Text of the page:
The opera performance “Eugene Onegin” by Tchaikovsky came to a close. Tears rushing down her face, she clapped loudly. Senior Vocal Performance major, Danielle Feinstein had made her decision. ‘I’m going to do that,’ she told her grandmother.
Feinstein’s grandmother, who is one of her biggest inspirations, also has a mutual appreciation for opera, and encouraged her to utilize her love of the art form. Even before seeing “Eugene Onegin,” Feinstein sat in front of her sixth grade classroom belting the words to a KT Tunstall song — and her passion has only grown since.
“I was swaying back and forth, and had my eyes closed, just singing my heart out,” Feinstein says. “I was so nervous, but at the end, everyone stood up and gave me a round of applause. That’s where I realized, ‘oh, I’m a good singer.’ It took off from there.”
Feinstein got involved in the Artist-in-Training Program with the Opera Theatre of St. Louis and started learning about the opera scene. She has had many different exciting experiences both in college and outside of it. Last fall, she won the Concerto and Aria Competition, which was an opportunity for vocalists to play or sing with the full Webster Orchestra in one of their concerts.
“That was probably the first time that I went on stage and I sang as well as I possibly could’ve,” Feinstein says. “I left it all on the floor — I walked off that stage and I was so empowered.”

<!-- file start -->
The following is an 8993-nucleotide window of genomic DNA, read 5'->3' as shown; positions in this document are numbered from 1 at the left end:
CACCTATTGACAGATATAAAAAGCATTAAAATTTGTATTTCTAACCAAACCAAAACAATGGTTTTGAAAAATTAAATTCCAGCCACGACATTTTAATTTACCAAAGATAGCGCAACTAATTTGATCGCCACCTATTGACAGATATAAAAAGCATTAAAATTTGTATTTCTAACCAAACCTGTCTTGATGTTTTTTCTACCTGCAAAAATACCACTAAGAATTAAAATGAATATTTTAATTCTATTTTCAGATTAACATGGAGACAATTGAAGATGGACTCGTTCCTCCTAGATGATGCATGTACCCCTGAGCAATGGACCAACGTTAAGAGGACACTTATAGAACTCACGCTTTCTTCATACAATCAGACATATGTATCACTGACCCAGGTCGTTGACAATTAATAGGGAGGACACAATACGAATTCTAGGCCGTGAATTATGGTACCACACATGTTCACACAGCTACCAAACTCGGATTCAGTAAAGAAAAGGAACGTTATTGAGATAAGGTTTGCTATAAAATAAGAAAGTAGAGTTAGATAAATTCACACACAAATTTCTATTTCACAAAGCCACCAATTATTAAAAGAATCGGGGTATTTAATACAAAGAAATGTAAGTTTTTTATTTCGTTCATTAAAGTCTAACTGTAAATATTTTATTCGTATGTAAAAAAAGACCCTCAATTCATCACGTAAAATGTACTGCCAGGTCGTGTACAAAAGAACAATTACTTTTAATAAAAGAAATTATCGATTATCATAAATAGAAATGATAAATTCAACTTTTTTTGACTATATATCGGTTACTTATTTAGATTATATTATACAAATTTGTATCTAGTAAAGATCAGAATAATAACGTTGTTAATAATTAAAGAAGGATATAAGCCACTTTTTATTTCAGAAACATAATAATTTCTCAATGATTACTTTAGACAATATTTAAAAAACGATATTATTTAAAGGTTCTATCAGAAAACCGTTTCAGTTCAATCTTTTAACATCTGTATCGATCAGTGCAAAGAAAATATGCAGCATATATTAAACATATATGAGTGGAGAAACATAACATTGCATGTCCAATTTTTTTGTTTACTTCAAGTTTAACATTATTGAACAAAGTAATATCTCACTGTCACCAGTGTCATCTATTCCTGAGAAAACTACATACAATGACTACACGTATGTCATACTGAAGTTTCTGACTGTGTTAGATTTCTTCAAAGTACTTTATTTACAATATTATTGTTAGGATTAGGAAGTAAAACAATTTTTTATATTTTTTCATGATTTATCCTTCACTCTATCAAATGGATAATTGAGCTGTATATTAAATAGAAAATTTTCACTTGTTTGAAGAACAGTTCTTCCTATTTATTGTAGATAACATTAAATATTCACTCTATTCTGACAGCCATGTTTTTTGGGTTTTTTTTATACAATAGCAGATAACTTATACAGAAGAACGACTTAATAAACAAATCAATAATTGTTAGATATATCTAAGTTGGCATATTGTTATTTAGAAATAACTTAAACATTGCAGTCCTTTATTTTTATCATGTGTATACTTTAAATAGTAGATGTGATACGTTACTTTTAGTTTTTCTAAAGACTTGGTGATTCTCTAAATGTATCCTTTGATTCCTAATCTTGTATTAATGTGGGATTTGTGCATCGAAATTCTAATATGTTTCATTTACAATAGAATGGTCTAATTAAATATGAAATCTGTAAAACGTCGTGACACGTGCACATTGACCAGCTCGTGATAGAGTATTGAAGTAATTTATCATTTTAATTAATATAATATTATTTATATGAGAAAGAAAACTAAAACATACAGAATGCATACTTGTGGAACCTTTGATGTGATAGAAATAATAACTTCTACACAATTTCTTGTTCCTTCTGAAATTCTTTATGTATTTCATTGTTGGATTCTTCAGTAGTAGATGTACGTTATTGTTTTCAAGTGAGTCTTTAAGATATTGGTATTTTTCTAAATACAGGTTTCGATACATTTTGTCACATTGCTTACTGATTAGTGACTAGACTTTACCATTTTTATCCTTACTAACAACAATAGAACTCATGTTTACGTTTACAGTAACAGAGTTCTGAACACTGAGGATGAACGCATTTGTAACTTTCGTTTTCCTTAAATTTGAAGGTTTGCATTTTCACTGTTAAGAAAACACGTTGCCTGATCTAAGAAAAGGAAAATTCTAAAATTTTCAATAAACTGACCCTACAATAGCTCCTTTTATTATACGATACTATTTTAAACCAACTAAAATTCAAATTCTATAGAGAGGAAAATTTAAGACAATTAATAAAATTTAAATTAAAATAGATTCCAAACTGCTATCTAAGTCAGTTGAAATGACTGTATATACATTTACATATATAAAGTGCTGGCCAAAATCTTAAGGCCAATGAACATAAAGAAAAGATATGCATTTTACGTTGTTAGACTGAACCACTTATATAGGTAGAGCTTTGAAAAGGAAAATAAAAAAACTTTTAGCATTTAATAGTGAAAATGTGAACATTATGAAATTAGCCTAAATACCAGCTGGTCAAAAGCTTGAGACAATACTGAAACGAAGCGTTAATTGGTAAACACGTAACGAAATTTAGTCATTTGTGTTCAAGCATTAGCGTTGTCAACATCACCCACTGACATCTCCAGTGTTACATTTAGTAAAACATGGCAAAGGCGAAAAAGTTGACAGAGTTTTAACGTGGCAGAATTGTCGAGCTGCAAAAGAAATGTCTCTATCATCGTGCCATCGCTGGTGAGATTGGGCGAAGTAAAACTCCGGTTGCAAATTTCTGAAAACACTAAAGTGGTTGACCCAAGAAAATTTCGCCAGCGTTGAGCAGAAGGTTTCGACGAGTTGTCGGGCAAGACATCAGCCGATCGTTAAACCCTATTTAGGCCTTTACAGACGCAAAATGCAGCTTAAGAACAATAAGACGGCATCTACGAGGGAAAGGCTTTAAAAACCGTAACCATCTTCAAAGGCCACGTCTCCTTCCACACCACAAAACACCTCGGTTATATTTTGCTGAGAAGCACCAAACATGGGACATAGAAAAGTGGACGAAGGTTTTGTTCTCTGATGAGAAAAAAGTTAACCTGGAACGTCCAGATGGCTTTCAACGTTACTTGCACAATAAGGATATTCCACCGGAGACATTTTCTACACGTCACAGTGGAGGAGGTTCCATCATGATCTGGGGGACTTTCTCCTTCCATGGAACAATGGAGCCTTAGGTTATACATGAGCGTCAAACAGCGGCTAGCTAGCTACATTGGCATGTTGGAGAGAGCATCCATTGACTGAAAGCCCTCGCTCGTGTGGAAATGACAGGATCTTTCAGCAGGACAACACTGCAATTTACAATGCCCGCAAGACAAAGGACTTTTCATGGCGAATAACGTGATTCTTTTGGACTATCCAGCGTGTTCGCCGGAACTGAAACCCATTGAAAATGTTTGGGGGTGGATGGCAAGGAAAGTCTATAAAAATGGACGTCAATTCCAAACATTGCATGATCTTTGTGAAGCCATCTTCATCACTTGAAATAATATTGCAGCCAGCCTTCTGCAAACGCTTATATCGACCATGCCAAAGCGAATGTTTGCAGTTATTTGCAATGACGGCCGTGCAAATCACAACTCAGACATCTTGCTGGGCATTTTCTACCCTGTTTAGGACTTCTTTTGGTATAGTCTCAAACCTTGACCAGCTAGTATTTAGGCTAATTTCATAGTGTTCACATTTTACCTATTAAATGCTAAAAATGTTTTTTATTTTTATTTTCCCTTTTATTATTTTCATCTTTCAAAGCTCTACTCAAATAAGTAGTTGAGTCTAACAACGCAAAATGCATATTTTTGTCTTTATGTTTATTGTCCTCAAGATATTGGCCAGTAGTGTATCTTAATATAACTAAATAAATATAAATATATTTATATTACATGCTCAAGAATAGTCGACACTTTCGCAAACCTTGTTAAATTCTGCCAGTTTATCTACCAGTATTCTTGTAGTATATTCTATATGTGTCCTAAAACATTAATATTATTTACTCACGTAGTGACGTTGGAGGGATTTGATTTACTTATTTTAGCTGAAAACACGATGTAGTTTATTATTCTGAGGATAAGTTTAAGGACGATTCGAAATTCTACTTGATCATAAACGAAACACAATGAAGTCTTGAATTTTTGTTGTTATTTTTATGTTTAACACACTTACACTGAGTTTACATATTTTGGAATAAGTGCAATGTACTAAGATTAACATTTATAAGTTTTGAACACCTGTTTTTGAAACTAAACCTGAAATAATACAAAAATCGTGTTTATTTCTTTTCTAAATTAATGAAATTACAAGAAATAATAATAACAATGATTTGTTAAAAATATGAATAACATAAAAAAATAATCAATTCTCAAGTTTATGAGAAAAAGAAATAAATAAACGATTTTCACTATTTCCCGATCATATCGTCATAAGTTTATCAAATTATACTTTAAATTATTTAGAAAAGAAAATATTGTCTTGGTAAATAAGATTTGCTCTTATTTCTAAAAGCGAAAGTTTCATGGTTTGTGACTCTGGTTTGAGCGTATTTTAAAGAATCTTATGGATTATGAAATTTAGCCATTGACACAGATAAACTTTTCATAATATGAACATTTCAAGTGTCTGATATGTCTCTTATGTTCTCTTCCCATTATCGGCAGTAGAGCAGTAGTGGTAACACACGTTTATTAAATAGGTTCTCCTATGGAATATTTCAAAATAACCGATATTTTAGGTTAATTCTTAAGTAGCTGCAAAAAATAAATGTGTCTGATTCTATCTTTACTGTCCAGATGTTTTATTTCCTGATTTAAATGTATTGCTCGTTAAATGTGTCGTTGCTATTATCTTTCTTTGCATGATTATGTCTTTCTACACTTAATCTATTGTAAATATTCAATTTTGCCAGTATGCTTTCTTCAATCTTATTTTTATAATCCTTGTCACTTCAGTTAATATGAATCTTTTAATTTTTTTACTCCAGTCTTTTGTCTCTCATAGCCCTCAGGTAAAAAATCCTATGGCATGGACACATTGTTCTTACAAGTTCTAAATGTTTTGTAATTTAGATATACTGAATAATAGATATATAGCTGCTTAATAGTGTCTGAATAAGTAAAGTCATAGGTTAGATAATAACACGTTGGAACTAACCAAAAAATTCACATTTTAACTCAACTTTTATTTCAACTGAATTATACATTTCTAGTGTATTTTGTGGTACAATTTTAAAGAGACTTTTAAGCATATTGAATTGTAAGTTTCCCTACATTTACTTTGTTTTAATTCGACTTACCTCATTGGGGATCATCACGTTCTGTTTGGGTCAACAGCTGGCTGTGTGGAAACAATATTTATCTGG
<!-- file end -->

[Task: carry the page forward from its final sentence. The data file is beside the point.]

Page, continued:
She has participated in the Crescendo Program with Union Avenue Opera, taking master classes on stage makeup, acting and auditions. Feinstein took voice lessons while studying abroad in Vienna, and has even sung with Grammy-award winning Opera singer, Christine Brewer, as well as internationally-renown soprano, Erie Mills. Both opportunities were provided through Webster University. With all of her experiences on stage, Feinstein can now distinguish the most significant point of her performances.
“It’s the moments afterwards — after the performance, after the applause, when I’ve walked off stage and I get 30 seconds to 5 minutes to myself to just revel in that feeling,” Feinstein says. “Those moments make me realize I can do this for the rest of my life, be good at it, and rock it.”
Throughout her journey, she has learned many valuable lessons that keep her passion and love for the music growing. She has gained confidence and appreciates the interesting history of opera. While Feinstein’s love for singing started young, her determination continues to grow.
“There will always be someone more talented than you, but if you are the hardest worker, put in the most time, do the most research, know your stuff, and are good to work with, you will be successful,” Feinstein says.
Story by Meg Illig
Photos by Crystal French